Opening the box we find the docking station extremely well protected with plenty of packing material, so well protected you can’t even see it.
Removing the packaging we get to the main contents, but before looking at that I’ll look at the included accessories first. Included in the box, in a separate compartment in the bottom we find the following: -
The user guide, warranty information and a CD, which I presume, contains the backup software.
Also in the box we have the mains cables, yes plural, as there are indeed a European 2pin and UK 3pin mains cable provided. Which kind of surprised me somewhat as I normally hardware only comes with one.
Next are the data cables.
The E-Sata cable neatly rolled up and in a resealable bag.
Also included is a USB cable, in a non resealable bag, for those with older, non-Sata, systems.
Also Sandberg have thoughtfully included a Sata to E-Sata pci panel so if your system doesn’t have E-Sata as standard but does have Sata on the motherboard you can still enjoy the benefits of the E-Sata connection on the docking station.
Finally, before moving onto the docking station, is the power supply, which is very reminiscent of a laptop power “brick”.
Ok onto the docking station itself.
My first impression of the docking station once I remove it from its plastic bag is its very light, this hopefully wont be a problem though as it has a nice large base so should be pretty stable. It comes in a rather fetching black and silver colour scheme, so will probably appeal to most people who are likely to need something like this. On the front, along with the Sandberg logo is a large silver back up button. There is a support for the larger desktop drives which can only be used once the small plastic adapter is removed.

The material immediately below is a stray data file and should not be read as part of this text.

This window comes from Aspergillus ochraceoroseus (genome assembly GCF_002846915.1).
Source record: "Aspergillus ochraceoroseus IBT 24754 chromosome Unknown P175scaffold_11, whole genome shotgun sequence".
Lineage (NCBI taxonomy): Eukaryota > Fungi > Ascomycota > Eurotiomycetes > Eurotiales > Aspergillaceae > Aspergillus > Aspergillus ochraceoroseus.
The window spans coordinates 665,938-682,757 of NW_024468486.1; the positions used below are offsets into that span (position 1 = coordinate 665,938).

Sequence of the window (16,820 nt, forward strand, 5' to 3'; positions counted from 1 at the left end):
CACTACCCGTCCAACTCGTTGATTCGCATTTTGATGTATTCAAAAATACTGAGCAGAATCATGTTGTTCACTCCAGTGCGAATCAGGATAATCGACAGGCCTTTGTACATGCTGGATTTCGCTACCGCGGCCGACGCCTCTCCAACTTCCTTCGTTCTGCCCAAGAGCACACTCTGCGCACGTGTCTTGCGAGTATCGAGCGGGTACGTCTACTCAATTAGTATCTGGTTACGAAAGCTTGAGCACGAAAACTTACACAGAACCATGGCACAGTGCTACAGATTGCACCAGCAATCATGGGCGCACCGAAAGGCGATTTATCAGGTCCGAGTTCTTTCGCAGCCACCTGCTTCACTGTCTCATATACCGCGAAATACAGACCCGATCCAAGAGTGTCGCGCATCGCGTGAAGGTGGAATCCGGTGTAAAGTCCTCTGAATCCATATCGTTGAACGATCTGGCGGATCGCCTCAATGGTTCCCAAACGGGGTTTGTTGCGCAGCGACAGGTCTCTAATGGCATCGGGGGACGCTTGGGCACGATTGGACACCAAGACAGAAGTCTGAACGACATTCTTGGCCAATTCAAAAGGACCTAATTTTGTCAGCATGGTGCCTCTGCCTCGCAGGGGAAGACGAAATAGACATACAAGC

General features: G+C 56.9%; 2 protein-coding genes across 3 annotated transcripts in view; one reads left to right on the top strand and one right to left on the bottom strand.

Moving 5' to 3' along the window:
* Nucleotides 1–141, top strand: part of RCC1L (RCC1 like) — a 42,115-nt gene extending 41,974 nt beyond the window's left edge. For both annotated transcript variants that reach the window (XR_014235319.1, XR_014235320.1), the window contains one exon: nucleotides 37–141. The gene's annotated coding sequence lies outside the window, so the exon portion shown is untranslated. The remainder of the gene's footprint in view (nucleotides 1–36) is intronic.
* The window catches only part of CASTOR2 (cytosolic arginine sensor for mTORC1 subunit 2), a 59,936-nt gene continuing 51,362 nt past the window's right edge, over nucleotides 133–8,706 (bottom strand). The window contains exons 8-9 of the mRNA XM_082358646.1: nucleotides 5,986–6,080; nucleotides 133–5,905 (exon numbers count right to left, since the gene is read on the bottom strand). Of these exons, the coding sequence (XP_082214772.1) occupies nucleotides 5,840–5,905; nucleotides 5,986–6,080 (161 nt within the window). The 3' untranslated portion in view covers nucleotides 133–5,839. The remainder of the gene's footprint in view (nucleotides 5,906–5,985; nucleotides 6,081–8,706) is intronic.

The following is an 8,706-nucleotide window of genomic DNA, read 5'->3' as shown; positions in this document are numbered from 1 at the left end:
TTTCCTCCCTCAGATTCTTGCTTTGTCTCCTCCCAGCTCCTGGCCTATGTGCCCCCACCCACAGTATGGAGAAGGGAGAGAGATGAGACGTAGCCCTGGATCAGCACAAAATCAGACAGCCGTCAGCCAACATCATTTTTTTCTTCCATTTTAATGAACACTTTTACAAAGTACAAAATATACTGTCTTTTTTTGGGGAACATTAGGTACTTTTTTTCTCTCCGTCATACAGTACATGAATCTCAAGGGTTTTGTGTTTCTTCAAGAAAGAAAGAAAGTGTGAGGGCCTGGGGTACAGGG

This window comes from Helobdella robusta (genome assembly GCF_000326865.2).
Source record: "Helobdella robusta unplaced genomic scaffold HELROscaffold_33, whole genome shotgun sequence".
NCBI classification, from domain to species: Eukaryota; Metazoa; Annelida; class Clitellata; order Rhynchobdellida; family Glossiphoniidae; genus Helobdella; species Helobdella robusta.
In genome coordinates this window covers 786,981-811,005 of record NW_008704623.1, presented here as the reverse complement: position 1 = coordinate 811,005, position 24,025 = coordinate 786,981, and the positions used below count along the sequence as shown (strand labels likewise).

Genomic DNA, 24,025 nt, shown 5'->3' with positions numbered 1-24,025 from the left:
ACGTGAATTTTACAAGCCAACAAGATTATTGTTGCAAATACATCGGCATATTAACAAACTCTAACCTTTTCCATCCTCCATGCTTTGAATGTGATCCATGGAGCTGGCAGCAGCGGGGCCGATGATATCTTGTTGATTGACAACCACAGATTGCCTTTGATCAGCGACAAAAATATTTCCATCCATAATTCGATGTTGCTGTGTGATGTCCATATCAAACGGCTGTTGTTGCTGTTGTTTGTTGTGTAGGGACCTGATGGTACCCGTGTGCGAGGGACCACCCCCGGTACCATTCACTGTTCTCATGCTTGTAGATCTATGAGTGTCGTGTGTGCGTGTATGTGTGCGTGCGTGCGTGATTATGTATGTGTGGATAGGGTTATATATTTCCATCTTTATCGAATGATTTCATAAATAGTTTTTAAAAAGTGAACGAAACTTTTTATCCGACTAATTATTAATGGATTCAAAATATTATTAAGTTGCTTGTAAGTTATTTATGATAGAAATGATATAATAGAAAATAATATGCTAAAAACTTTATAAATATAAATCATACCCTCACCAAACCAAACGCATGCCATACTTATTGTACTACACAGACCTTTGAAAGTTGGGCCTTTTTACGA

Personally I would have preferred some sort of trap door style mechanism as I can see this adapter being easily lost making the use of laptop drives somewhat precarious without it. We also find a small activity led.
Moving around the back we have all of the connections, USB / Sata and power, all very clearly labelled and we also have the power switch.
The bottom of the docking station has 4 rubber feet, so these should stop it from slipping around on the desktop.
Inside the docking station are the all important Sata power and data connections, again as seems to be the norm with these types of equipment there is nothing to protect them from general day to day dust and dirt, which surprises me as by their very nature they aren’t designed to have something plugged in 24/7. I hasten to add this isn’t just the Sandberg unit I am looking at today, I have seen a couple and all suffer the same “issue”.
That’s about all I can show you on the Sandberg docking Station, lets get it installed and do some testing.
Next Page - Installation and Testing